Ride the Crazy Train“The truth is that stress doesn’t come from your boss, your kids, your spouse, traffic jams, health challenges, or other circumstances. It comes from your thoughts about these circumstances.”

Andrew J. Bernstein

We started a conversation last week with Time Stress, one of Albrecht’s Four Types of Stress. This week we move to Anticipatory Stress that some people feel continually overwhelms them in almost all areas of their lives. We will discuss how to better manage the common pressures that result from being in this stressed state.

Some people carry a label that says “worry wart”, they continually worry about what could happen in the future. It can be focused on a specific future event or it can be undefined or even vague in nature. These people usually see the glass as half empty and continually feel stressed about what COULD HAPPEN in the future.

Positive visualisation sessions focusing on what will be created as the positive and successful outcome you want is an extremely effective and powerful tool.

This morning I attended a meeting in the city at 9.30am and visualised that I would get a parking spot, on the street, out front of the building where the meeting was being held. The result of my positive visualisation was… the parking space was there when I arrived.

Meditation is a wonderful relaxing tool that is extremely empowering and it allows you to relax. For over twenty years I ran 10 km almost every morning, and now I walk 6km three days a week and swim a km three days a week. This exercise has been and continues to be my time to meditate. You do not have to sit with crossed legs in a yoga pose to meditate. While doing exercise I love in a relaxed mode my mind goes into a beautiful meditative state.

Fear of what lies ahead often springs from a lack of confidence and the fear of failure. Setting yourself an action plan as well as a backup plan can greatly reduce any anticipatory stress that you may have felt in the past.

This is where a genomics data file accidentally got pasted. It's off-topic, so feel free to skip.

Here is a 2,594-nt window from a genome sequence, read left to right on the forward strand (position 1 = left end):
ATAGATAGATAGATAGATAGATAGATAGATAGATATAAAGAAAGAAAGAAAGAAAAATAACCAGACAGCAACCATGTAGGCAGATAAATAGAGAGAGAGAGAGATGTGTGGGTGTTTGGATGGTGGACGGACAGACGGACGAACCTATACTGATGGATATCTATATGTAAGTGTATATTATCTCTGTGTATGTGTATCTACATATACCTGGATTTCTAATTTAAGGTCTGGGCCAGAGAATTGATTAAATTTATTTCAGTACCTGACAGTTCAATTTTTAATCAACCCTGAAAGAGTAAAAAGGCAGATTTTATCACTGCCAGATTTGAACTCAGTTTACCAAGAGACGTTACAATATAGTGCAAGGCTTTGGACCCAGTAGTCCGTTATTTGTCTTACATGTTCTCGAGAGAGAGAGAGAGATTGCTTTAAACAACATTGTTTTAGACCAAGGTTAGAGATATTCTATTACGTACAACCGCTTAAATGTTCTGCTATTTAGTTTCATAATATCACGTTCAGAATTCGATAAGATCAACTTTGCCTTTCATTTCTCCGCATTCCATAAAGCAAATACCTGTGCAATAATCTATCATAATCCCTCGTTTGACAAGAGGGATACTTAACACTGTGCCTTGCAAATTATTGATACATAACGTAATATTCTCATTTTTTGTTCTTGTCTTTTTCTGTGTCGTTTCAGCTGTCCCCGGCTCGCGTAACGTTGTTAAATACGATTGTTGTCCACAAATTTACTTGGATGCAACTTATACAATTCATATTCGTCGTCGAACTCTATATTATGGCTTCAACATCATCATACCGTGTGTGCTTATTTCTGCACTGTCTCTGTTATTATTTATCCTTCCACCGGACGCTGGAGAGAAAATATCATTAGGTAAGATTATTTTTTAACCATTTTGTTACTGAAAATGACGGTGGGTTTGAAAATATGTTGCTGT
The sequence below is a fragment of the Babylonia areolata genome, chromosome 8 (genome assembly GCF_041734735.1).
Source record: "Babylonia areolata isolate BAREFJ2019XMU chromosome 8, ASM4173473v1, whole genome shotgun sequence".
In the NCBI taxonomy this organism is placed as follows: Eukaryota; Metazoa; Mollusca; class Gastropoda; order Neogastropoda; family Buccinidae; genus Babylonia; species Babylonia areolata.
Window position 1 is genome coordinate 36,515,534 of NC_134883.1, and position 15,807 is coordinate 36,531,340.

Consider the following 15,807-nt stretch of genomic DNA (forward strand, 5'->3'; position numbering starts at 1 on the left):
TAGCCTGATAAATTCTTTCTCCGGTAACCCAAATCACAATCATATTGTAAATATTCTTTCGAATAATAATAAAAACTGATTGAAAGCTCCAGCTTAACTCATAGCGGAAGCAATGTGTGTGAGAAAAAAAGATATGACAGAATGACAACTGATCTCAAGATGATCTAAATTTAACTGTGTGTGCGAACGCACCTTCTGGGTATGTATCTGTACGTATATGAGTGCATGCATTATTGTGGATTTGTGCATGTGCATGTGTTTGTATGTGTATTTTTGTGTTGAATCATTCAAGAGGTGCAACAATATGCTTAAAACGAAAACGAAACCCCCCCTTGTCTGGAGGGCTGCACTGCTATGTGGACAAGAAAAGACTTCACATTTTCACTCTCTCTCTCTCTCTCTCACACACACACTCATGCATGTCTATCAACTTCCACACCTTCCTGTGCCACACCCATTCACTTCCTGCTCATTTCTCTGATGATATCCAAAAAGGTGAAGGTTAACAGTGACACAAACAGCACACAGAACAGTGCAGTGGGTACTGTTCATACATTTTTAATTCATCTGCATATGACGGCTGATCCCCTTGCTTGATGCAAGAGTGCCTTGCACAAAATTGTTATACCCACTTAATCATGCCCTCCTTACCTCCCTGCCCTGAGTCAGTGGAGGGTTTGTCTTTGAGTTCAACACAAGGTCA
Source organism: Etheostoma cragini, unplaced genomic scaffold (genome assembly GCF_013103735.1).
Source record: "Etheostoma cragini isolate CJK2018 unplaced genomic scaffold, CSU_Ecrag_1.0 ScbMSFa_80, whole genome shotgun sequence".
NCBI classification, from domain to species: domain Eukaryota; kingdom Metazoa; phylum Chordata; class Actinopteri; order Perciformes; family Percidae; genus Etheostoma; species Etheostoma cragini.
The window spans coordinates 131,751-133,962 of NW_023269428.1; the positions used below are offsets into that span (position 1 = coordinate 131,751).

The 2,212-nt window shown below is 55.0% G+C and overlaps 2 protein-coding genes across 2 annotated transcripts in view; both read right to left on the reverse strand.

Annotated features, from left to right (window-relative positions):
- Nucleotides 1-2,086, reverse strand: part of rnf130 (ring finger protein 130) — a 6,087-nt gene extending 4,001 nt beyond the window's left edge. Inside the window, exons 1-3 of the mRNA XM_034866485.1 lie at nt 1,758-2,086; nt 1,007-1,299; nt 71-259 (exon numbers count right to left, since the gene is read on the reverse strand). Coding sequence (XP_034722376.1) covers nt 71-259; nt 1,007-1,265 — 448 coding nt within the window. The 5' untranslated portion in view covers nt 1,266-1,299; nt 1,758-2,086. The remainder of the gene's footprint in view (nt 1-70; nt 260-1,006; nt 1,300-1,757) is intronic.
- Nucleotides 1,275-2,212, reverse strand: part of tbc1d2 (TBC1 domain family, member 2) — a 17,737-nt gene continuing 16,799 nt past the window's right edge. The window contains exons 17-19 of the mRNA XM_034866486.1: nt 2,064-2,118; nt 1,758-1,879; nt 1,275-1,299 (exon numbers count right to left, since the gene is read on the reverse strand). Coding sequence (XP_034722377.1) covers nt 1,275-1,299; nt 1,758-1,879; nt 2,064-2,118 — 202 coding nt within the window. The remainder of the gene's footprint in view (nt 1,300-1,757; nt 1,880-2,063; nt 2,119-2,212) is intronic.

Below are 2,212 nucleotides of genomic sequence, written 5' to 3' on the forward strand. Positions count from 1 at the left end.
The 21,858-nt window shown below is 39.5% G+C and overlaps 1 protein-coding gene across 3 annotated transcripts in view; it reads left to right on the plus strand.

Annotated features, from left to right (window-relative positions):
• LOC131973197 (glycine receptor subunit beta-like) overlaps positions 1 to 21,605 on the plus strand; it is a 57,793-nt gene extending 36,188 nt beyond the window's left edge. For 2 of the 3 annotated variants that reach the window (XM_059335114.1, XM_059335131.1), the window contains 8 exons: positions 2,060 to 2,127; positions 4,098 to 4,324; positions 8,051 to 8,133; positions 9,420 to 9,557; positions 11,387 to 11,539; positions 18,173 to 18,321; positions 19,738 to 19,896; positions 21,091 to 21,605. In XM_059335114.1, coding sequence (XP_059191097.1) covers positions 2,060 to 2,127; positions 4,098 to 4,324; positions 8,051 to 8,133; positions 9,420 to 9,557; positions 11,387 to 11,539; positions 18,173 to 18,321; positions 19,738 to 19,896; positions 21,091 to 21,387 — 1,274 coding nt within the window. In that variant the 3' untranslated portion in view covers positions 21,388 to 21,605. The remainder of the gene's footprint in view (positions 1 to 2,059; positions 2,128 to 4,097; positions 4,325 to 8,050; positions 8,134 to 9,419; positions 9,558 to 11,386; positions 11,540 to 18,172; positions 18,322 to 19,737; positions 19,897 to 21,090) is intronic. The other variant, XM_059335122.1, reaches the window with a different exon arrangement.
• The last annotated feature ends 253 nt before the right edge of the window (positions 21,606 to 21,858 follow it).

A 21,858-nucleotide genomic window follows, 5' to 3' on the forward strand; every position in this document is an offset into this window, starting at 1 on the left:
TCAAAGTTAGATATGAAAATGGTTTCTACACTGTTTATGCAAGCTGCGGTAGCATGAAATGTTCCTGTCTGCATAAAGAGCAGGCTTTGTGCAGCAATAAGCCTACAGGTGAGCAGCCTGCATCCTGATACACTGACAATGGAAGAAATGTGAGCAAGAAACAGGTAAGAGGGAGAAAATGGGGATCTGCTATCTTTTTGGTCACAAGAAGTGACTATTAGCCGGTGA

This blog was written by John Hinwood and republished here with his kind permission.  See more at:  Stress to Strength.

workplace-stress-stressed-at-work-l“Stress is the negative whirlwind of emotions that gets imposed on top of our stimulation and engagement.
Andrew J. Bernstein

I’m commencing the New Year with a conversation during the month of January looking at Albrecht’s Four Types of Stress. Each week I’ll discuss one of the four types of stress that affect our lives in some way and how to better manage these common pressures.

Time, invariably the lack of it, is one common thread that appears to connect those who find themselves suffering from stress. Most stressed people are ‘time poor’.

Time management is easy for some of us in life and difficult for others. For me personally, it is a major stressor that I have to constantly work on each day in my life. I constantly find that I have too much day and not enough time to complete the daily schedule I have set myself. I constantly need to come up with innovative solutions.

In life, whether it’s a stay at home parent or a corporate executive, worrying about deadlines or rushing to avoid being late to collect the kids from school or making an important meeting can be a major stressor.

Ways to Manage Time Stress

  • Create To-Do Lists for your daily tasks with time lines. Be realistic!
  • Create an Action Program for managing several tasks at the same time
  • Allow more time than you anticipate is needed. I call this my ‘Contingency Time‘ and it is a huge stress reduction tool.
  • Prioritisation helps you separate tasks that you need to focus on now from those you can safely put off to another day.
  • Check your energy levels, are you more productive in the morning or the afternoon? Once you identify which it is, load your day accordingly so your production is high when you are really feeling ‘switched on’.
  • Your energy levels will assist you in either starting your day early and finishing early, or starting late and finishing late. You choose.
  • Using the magic word NO! Declining certain tasks that can be better handled by others or handled by you at a later time, becomes very empowering. Being NICE does not serve you if it creates stress in your life.

You are now ready to start your own personal time enrichment plan to see time stress as a thing of the past.

This blog was written by John Hinwood and republished here with his kind permission.  See more at:  Stress to Strength.